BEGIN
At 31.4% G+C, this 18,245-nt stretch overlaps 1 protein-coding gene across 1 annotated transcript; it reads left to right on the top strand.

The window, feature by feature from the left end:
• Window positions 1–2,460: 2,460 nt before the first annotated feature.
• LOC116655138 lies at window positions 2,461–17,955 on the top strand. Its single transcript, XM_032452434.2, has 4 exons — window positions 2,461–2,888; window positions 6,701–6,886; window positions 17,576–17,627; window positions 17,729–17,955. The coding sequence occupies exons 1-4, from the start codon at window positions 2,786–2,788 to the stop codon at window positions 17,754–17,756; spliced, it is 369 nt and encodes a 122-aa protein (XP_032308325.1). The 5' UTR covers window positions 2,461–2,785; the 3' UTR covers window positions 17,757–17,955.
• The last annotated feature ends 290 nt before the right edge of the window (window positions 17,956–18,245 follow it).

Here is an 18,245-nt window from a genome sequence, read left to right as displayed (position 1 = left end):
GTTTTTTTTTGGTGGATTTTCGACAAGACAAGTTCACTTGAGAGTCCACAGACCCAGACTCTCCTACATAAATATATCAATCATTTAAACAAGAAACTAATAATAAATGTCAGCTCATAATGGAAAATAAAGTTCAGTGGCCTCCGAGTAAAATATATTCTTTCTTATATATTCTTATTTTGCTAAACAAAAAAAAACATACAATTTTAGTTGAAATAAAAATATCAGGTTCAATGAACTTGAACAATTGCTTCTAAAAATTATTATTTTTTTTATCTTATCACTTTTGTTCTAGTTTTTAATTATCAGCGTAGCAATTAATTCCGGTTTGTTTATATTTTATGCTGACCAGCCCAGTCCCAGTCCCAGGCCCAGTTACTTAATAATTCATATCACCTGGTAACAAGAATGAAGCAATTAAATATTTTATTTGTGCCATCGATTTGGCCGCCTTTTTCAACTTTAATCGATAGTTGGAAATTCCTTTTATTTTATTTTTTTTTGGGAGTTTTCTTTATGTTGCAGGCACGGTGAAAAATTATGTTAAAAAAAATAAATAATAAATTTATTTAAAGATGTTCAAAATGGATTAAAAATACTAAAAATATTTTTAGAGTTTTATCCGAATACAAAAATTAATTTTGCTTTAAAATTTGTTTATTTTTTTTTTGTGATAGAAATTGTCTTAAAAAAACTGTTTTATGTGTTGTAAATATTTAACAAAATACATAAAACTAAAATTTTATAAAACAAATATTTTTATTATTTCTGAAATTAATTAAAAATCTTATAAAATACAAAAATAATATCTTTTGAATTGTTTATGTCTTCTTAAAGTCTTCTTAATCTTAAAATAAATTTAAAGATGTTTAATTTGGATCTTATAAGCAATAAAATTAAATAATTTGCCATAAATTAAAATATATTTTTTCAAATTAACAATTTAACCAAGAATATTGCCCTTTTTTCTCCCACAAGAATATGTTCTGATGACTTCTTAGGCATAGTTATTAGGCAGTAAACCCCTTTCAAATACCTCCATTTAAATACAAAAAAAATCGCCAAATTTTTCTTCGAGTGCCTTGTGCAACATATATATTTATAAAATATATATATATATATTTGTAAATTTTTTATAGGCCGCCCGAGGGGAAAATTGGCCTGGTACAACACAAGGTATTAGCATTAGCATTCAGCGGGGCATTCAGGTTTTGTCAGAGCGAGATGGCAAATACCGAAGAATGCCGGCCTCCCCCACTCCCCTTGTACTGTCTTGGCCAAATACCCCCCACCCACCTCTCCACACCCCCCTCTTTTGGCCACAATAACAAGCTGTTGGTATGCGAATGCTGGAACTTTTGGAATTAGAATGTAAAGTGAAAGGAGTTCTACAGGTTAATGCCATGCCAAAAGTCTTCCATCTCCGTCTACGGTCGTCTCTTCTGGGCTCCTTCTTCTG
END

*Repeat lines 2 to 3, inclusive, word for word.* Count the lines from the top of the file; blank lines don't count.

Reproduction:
The window, feature by feature from the left end:
• Window positions 1–2,460: 2,460 nt before the first annotated feature.